Sometimes you don’t want to leave any comments on a Blog, respond to a Twitter message, update your Facebook status or Digg a news item. Sometimes, you just want to consume. Just sit back and float through these new digital channels and let everything wash over you without being an active participant. Just like the way it is with mass media.
There seems to be a common rule of thumb that says you have to be an active participant to benefit from Social Media. That the true power of the interactive channel is just that: the interactivity of it all. Some people think they have nothing valuable to add. Some people feel like it’s not about what they add, create or contribute but rather what they consume that matters most.
Who are we to judge?
Is there anything wrong with having your Google Reader stacked with a river of Blogs, news feeds and personal opinions that you read through instead of watching TV (or while you’re watching TV)? What’s wrong with never contributing? What do you think is the percentage of people who actually comment here on this Blog versus those that simply float through to read what’s going on (or those who read it in their news reader and never physically come to the site at all)? Personal confession: as more and more channels get added into the mix (like Twitter and FriendFeed) and the amount of quality Blogs continues to rise, it’s hard enough to even find the time to subscribe and keep up with them all, let alone contribute and add value.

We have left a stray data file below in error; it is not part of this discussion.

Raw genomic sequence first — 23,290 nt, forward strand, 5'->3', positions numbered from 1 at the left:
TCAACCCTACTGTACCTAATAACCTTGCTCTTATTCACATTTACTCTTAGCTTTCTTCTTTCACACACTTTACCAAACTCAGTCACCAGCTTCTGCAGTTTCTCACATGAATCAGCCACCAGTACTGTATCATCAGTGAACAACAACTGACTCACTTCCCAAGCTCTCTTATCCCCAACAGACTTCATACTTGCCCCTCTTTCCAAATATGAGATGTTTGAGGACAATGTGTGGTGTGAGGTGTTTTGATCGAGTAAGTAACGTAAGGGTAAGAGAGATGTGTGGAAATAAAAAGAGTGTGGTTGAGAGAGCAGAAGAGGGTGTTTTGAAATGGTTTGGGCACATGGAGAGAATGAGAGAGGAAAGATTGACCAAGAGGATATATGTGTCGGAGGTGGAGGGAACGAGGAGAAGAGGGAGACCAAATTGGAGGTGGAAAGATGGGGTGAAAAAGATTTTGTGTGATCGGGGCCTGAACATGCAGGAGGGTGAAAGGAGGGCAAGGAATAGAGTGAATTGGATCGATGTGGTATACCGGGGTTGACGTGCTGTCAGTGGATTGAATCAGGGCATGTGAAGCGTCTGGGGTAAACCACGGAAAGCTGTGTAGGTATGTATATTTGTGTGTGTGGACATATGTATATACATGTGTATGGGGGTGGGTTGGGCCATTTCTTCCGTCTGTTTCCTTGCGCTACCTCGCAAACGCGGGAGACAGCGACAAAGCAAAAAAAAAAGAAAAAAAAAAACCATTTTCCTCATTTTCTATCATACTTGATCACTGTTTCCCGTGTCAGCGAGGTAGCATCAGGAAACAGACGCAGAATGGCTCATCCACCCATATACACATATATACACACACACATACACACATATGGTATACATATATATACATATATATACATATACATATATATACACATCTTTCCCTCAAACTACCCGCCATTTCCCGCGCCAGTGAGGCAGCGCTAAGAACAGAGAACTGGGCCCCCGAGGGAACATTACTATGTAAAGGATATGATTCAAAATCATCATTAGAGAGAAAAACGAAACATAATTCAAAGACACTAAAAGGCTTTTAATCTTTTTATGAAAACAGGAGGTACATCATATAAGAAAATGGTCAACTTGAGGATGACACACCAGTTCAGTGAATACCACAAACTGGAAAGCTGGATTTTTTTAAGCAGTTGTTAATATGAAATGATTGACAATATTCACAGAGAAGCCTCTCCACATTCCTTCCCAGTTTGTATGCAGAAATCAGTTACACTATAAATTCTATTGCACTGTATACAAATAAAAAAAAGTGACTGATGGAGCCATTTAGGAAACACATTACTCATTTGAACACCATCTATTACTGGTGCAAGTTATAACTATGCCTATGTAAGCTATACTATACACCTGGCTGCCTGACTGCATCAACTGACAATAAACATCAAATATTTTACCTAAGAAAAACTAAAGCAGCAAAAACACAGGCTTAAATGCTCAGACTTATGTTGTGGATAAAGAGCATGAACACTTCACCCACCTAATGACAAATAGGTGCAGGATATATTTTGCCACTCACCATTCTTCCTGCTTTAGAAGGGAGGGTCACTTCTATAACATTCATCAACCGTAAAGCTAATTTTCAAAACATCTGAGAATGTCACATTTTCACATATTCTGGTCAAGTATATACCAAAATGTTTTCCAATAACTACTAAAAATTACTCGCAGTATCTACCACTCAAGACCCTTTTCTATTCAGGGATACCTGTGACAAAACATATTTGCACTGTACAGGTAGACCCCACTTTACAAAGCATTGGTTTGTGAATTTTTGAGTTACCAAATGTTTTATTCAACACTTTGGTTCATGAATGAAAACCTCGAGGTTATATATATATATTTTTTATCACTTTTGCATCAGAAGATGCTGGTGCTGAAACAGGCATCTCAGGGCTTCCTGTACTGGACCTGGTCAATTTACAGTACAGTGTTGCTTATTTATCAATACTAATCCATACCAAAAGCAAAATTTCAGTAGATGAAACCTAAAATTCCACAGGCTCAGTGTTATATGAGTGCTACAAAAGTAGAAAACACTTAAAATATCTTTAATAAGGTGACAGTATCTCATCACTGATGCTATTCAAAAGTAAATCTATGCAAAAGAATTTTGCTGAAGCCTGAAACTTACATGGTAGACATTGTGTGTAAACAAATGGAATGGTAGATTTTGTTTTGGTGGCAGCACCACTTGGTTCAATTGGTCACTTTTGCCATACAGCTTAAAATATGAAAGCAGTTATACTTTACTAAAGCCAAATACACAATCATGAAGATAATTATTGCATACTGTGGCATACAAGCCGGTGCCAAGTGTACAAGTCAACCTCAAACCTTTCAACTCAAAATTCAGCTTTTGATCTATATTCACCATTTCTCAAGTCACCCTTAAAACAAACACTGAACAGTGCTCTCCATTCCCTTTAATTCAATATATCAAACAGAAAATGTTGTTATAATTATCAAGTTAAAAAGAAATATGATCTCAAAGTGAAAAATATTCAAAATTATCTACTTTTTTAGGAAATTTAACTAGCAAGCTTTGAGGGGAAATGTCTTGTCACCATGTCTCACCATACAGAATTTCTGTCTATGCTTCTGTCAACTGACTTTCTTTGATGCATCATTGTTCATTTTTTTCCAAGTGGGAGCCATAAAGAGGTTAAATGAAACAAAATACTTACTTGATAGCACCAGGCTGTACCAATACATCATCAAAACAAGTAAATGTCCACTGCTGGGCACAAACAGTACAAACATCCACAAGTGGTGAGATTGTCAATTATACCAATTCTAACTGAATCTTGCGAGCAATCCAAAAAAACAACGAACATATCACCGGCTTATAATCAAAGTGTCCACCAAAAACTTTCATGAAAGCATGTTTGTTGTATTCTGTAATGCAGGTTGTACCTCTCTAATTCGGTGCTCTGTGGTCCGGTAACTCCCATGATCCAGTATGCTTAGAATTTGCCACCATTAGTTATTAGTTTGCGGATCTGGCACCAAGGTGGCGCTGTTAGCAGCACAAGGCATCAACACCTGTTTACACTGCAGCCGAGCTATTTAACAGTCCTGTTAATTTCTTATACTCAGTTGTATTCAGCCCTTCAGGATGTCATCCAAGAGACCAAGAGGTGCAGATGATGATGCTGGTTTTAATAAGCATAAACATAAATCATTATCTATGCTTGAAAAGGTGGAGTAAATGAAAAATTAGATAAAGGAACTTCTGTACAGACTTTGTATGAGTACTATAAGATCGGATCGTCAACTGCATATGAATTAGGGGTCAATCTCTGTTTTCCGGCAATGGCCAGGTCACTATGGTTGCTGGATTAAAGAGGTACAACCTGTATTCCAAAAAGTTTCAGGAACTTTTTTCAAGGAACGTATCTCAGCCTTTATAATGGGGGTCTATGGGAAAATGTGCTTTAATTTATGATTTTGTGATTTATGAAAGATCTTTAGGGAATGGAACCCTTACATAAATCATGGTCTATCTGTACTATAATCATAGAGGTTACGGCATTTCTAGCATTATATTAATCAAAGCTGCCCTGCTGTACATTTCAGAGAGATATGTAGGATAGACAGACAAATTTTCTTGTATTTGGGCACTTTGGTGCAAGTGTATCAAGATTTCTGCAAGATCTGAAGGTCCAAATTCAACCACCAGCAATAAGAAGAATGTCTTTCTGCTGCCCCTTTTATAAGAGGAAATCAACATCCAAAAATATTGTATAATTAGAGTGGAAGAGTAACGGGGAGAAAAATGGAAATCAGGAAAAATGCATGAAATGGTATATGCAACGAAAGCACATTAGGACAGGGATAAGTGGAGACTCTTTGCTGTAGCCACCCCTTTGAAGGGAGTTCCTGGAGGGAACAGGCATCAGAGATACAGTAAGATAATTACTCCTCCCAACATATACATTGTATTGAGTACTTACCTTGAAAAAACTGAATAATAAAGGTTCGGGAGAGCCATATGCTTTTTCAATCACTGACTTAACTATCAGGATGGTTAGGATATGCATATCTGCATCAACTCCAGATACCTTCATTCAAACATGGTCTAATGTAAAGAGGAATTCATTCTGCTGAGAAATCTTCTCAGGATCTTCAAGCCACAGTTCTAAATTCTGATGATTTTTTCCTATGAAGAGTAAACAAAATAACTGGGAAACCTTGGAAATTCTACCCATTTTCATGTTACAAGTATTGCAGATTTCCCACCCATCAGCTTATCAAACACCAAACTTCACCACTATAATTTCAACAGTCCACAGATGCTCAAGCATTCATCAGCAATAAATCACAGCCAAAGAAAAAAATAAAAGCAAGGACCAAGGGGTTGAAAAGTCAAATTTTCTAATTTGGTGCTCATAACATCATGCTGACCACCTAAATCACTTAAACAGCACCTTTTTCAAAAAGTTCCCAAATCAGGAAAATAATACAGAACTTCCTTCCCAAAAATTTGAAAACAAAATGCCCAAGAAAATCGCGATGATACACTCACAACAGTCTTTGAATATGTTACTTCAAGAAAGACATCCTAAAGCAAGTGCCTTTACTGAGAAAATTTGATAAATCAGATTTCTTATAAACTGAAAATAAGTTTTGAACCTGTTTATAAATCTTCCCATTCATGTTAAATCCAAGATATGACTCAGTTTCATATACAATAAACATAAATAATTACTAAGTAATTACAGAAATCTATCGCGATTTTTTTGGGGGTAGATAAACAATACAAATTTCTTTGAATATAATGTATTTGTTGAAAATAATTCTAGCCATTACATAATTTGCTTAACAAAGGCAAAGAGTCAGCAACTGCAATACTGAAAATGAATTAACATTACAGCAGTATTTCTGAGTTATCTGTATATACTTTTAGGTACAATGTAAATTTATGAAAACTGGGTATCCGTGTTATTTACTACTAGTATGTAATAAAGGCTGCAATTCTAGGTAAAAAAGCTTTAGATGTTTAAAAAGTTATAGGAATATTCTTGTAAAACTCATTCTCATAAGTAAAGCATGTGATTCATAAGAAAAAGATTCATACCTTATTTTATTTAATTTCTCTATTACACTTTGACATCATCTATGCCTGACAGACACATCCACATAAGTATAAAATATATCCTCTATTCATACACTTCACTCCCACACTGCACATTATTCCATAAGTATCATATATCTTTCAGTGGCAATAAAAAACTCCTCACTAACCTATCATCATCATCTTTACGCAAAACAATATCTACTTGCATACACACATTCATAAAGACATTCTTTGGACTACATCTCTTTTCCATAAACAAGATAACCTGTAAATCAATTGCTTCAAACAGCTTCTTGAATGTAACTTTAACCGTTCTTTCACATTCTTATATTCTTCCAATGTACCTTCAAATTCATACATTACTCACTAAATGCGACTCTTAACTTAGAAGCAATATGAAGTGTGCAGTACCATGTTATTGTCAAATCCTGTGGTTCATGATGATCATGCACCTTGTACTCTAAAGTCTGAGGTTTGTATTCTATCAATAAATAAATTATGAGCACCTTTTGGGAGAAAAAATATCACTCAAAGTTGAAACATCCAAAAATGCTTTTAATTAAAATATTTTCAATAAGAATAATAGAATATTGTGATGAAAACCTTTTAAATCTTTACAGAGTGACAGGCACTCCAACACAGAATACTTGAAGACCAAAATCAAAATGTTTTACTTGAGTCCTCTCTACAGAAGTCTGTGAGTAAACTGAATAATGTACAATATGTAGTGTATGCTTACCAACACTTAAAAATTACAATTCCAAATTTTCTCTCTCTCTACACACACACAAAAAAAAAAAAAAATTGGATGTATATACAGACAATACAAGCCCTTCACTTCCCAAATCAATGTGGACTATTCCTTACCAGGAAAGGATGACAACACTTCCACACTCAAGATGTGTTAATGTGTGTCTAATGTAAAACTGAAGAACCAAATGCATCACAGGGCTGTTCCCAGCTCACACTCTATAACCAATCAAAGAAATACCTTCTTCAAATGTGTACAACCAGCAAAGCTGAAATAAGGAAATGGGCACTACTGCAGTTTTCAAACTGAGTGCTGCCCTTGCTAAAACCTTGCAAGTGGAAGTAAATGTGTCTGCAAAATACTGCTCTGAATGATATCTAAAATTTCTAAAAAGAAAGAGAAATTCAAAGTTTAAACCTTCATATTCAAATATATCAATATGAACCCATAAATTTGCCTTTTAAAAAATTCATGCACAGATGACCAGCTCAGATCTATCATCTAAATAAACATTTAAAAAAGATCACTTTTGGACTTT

It’s not an attitude thing… it’s a time thing. There’s just too much great content out there to absorb and not enough time to enjoy it all… and that’s a good thing.
Maybe we need to drop the success metric of how many people comment on a Blog posting, tweet or comment on an item in FriendFeed, and maybe we just need to look at the overall health and stature of these individual online social spaces as a metric of success (whatever that means). As more and more channels are created, and more and more content creators are coming into the fold, it’s becoming apparent that success is not the amount of people who are taking part but rather the quality of the content – which could be what the creator is publishing, what the comments from the community are, a combination of the two or not. Confused? Don’t be. These channels are maturing, it’s bringing in a whole new form of content creators, and their attitude towards being able to publish on the fly are very different from the people who have been at it since the beginning.
But what if we forget about the content creators and focus on what the people want?
Maybe your Blog, your Twitter, your FriendFeed and your Facebook are not about what the community contributes, but rather the high-value of the content is enough to suffice your readers. There’s simply nothing more to add. That, coupled with the notion that as more and more people start treating the Internet like any other media channel, we all have to expect their interaction to be somewhat similar to how they use the other channels. Meaning: they’re going to float through, take what they can/want and move on. Would Seinfeld have been that much funnier if the viewers were also active participants?
What do you think? Is it ok for people to be engaged in these channels as just consumers and users or are they missing point?